Nilgiri Mountain Railway :
Technically Ooty has a railway station. But the railway line to Ooty belongs to the mountain rail league. Means, the regular trains do not operate in this route. Now we are left with two choices as far as the train connections to Ooty. That is Mettupalayam (MTP) and Coimbatore( CBE). Again between the two, Coimbatore is well connected by long distance express trains . In fact there is only one express train that extends to Mettupalayam , which is the Chennai to Mettupalayam Nilgiri Express ( also called the Blue Mountain Express ). Once in Coimbatore you can hire a taxi to Ooty. The distance from Coimbatore to Ooty is about 90 km ( 56 miles ) Also there are plenty of private buses operate in the Coimbatore – Mettupalayam – Ooty route.
Mettupalayam is located mid way between Ooty and Coimbatore, that is about 45 km ( 28 miles ) from Coimbatore.From Mettupalayam you can catch that famous Mettupalayam – Ooty mountain train (the Nilgiri Mountain Railway ) portrayed in the Bollywood movie Dil Se ( Shahrukh & Co dance on this train in the song ‘chhaiyya chhaiyya….’ ). This is a painstakingly slow train ( that’s the whole idea of a mountain train ! ) winds through the scenic Blue Mountain terrain. The train leaves Mettupalayam by 7.10 in the morning. In fact this is a connection train for Ooty for the Blue Mountain Express from Chennai . So it waits for the Ooty bound passengers coming by that train.
Be aware that the Mettupalayam – Ooty train is generally crowded, especially during the holiday seasons. Also there is only one train in this route, though they may operate one more during the peak season. And to top it all , it is a tiny train with limited accommodations. Now if catching the longer Mettupalayam – Ooty train is not a possibility , explore if you can catch one of the many trains from Coonoor to Ooty. Coonoor is a town midway between Mettupalayam and Ooty , with many train services daily to Ooty. This is your best ( and also a more practical ) chance to enjoy the Nilgiri mountain train journey. If you are coming via Coimbatore, catch a bus to Coonoor. It takes about 90 minutes by bus to Coonoor from Coimbatore.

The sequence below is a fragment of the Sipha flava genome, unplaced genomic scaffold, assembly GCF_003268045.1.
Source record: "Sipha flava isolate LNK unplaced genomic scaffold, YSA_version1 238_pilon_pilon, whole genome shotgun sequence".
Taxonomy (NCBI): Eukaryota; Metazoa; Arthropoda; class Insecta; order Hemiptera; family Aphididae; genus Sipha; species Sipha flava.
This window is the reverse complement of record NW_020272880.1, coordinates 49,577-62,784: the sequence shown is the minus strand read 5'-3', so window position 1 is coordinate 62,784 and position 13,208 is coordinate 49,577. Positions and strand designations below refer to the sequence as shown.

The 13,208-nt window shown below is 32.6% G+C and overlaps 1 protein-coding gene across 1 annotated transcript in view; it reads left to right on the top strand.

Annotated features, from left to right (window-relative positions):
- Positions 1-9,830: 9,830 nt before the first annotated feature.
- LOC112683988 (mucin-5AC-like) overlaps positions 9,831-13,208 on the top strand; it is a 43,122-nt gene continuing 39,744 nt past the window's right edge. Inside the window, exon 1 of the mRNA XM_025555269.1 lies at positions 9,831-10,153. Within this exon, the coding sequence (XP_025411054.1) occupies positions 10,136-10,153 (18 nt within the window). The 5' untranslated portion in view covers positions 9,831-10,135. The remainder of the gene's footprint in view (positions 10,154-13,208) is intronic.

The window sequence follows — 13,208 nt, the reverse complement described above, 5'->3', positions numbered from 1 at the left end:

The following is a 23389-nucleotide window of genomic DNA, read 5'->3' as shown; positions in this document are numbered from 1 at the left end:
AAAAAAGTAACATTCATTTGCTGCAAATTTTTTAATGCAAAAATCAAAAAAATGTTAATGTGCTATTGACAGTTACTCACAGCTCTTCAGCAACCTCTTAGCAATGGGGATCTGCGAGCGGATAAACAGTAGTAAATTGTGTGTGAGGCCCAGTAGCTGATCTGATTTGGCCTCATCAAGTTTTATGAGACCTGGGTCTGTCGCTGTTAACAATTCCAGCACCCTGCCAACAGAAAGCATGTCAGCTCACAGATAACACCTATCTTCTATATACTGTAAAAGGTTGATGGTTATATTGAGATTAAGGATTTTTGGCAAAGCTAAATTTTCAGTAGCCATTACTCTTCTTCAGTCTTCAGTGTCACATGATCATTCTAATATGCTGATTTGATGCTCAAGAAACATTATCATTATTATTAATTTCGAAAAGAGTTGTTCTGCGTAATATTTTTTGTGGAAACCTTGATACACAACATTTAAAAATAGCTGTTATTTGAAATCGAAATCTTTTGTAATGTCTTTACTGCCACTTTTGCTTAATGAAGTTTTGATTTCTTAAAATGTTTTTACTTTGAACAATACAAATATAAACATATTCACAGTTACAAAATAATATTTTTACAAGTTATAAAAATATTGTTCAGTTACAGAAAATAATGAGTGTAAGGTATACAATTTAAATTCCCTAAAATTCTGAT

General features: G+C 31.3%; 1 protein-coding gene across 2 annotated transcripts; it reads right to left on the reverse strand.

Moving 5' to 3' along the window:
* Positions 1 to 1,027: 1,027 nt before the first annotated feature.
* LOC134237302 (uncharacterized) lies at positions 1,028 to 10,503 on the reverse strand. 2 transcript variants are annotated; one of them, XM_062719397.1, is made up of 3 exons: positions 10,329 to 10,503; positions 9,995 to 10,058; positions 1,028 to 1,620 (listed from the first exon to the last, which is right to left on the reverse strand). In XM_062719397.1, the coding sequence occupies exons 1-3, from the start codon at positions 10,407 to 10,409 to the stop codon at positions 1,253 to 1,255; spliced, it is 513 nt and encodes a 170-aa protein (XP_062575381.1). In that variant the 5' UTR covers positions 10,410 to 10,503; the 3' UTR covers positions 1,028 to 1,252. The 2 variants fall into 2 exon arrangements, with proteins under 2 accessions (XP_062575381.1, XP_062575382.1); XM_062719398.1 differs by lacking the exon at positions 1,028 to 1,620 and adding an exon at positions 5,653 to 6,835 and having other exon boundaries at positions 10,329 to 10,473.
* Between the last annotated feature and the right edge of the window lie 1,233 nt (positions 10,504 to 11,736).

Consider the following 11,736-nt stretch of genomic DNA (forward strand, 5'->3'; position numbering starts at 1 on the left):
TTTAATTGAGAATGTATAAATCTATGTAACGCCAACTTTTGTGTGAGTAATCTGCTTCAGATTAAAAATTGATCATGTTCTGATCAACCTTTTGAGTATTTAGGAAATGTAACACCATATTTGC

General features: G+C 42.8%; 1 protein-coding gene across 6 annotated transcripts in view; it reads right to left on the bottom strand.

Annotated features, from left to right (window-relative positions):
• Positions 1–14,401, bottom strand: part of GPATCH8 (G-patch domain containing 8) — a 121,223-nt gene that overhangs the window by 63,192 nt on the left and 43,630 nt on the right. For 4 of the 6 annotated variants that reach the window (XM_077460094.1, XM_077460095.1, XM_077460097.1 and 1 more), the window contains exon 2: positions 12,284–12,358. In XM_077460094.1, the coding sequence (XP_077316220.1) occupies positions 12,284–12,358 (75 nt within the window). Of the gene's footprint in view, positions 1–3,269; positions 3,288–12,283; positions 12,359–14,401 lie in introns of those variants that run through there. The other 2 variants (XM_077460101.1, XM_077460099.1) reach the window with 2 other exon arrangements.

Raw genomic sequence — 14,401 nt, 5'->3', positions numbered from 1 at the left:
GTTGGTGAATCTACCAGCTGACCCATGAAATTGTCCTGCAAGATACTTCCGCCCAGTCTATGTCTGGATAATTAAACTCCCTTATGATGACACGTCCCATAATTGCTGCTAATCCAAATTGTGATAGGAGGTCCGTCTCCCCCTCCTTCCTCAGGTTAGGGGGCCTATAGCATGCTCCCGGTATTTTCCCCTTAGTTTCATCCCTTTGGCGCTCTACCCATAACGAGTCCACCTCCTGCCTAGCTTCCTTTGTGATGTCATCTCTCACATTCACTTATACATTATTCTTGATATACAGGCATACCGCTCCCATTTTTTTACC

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There are three trains from Coonoor to Ooty ( 7.45 AM; 1.30 PM ; 4.30 PM ). Similarly from Ooty also there are three trains to Coonoor ( 9.15 AM; 12.15 PM ; 6 PM). Also there is a from Ooty to Mettupalayam at 3PM , that is aimed at passenger for the Chennai bound Blue Mountain Express from Mettupalayam. The schedule & routes could change with time. Please check with the railways website for the current and accurate details.Along the railway route , there is an (almost) parallel road connection from Mettupalayam and Ooty. You can always hop on a bus to catch the train from any of the subsequent stations. That is if you’ve just missed a train! The mountain trains are incredibly slow anyway. Typically people travel by the mountain train in one way and for the return journey they catch a bus.
As mentioned earlier , the distance between Mettupalayam and Ooty is 45 km ( 28 miles ). But the mountain train takes an incredible 5 hours to cover this distance. That is the uphill Mettupalayam – Ooty journey. That is because the train has to negotiate more than 200 curves, 250 bridges ( including about 30 viaducts ) and 16 tunnels before it arrives Ooty. The return journey is relatively fast as it takes only about 3 hours 30 minutes, thanks to the downhill path. The local bus cover the same distance in just under 2 hours. So you got the point why people prefer this train only for one way of their journey. Similarly Ooty to Coonoor the distance is about 17km (11 miles). It is a more practical ( in terms of travel time and train schedule ) way to experience the mountain train.